A really useful engine from Stadler, pioneered by Rail Operations Group, makes the company a serious challenger in the logistics business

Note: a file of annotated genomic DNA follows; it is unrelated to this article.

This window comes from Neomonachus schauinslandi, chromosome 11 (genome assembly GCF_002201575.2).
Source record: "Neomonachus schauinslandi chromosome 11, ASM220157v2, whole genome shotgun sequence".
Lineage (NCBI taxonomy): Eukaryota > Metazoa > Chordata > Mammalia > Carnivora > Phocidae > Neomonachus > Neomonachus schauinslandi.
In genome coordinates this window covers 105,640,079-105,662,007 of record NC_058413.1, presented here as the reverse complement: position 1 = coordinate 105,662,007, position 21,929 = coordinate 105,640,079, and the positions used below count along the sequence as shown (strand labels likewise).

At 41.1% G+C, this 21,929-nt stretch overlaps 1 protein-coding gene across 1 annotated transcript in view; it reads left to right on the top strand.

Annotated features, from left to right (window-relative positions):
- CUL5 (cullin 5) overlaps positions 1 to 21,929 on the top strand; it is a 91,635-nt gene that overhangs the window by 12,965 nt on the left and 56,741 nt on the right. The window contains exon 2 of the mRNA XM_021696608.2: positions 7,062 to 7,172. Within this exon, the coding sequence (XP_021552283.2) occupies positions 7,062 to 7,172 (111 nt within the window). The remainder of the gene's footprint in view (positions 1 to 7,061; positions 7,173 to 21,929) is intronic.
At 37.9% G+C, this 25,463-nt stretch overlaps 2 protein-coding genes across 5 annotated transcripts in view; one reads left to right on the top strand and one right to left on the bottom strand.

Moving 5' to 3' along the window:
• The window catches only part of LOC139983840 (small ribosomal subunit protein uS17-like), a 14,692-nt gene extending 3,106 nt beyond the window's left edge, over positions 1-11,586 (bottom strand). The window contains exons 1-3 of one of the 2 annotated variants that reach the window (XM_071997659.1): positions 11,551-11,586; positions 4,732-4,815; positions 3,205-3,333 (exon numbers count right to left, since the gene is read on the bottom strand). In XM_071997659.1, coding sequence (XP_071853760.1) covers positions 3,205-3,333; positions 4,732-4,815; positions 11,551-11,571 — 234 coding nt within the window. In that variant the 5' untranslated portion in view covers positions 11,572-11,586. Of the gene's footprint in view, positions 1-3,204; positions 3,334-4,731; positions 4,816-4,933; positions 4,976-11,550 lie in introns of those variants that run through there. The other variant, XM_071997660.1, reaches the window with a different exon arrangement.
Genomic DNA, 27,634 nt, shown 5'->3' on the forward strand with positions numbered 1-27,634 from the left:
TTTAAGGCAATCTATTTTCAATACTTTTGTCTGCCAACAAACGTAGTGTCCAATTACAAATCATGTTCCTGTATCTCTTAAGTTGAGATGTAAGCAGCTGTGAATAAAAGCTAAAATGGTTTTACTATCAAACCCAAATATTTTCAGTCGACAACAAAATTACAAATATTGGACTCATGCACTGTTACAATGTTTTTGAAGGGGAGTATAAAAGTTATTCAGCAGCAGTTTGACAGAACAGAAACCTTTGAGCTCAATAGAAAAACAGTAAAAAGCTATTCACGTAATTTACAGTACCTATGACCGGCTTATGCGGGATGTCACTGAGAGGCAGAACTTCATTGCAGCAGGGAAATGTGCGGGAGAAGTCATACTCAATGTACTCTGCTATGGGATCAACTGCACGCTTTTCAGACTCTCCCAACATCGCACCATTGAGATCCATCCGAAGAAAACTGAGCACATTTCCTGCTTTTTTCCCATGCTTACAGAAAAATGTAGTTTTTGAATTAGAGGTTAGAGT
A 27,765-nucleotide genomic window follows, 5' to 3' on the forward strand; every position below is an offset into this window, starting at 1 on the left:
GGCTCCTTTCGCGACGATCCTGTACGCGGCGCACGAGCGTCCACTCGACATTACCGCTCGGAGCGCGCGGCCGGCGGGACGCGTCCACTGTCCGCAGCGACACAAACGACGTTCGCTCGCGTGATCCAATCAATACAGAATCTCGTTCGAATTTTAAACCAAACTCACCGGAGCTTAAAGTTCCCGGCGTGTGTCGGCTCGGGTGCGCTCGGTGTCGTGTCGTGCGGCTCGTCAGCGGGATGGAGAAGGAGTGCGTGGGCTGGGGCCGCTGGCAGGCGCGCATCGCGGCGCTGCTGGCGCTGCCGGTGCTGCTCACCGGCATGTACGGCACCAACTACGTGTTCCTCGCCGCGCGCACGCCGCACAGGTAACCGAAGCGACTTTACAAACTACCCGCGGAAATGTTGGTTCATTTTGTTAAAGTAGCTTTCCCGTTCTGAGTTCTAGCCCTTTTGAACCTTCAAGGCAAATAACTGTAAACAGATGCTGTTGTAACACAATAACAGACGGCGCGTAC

Rail Operations Group has become known for the efficient haulage of EMUs around the country using very clever translation devices built into Europhoenix converted Class 37 locos. As I described in the March 2016 issue (‘Lost in translation’), it looked at tens of millions of pounds worth of EMUs being dragged around unbraked, thought ‘this can’t be right’, and proceeded to make 50-year-old locomotives operate with state-of-the-art computer kit. On its own this would be a spectacular achievement enough, but what really sewed it up was not behaving as if moving stock around was done as a favour. In the new train, and indeed disposal business, cancelled moves are common due to the last-minute discovery of some calamity. This often meant a delay of a week until the magic cocktail of loco, path, crew and fitness to run could be mixed together again; ROG just does it tomorrow.